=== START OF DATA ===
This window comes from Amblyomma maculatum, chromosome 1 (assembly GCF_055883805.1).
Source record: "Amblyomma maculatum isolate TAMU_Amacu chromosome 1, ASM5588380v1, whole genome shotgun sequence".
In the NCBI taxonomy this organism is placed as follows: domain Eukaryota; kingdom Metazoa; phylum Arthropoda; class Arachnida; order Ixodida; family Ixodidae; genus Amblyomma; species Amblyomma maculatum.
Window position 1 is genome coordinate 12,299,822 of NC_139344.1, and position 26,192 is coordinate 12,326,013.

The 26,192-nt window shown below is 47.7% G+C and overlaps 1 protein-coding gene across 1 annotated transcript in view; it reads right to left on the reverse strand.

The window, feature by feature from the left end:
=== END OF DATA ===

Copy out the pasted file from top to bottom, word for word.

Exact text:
This window comes from Amblyomma maculatum, chromosome 1 (assembly GCF_055883805.1).
Source record: "Amblyomma maculatum isolate TAMU_Amacu chromosome 1, ASM5588380v1, whole genome shotgun sequence".
In the NCBI taxonomy this organism is placed as follows: domain Eukaryota; kingdom Metazoa; phylum Arthropoda; class Arachnida; order Ixodida; family Ixodidae; genus Amblyomma; species Amblyomma maculatum.
Window position 1 is genome coordinate 12,299,822 of NC_139344.1, and position 26,192 is coordinate 12,326,013.

The 26,192-nt window shown below is 47.7% G+C and overlaps 1 protein-coding gene across 1 annotated transcript in view; it reads right to left on the reverse strand.

The window, feature by feature from the left end: